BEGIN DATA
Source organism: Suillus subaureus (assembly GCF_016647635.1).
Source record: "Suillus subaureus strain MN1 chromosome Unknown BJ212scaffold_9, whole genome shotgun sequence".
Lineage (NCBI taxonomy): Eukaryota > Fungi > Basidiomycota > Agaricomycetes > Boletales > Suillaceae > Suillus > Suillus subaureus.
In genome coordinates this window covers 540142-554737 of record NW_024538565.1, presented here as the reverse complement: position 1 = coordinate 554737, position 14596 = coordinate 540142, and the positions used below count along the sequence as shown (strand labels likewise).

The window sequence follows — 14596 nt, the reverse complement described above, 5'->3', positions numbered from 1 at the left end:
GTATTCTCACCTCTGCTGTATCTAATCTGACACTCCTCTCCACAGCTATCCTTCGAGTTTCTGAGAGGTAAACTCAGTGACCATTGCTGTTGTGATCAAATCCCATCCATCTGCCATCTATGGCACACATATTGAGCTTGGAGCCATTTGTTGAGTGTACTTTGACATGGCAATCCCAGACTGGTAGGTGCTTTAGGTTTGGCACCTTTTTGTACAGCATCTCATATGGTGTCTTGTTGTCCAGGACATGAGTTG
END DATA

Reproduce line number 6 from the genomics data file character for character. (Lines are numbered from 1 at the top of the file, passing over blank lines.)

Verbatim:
GTATTCTCACCTCTGCTGTATCTAATCTGACACTCCTCTCCACAGCTATCCTTCGAGTTTCTGAGAGGTAAACTCAGTGACCATTGCTGTTGTGATCAAATCCCATCCATCTGCCATCTATGGCACACATATTGAGCTTGGAGCCATTTGTTGAGTGTACTTTGACATGGCAATCCCAGACTGGTAGGTGCTTTAGGTTTGGCACCTTTTTGTACAGCATCTCATATGGTGTCTTGTTGTCCAGGACATGAGTTG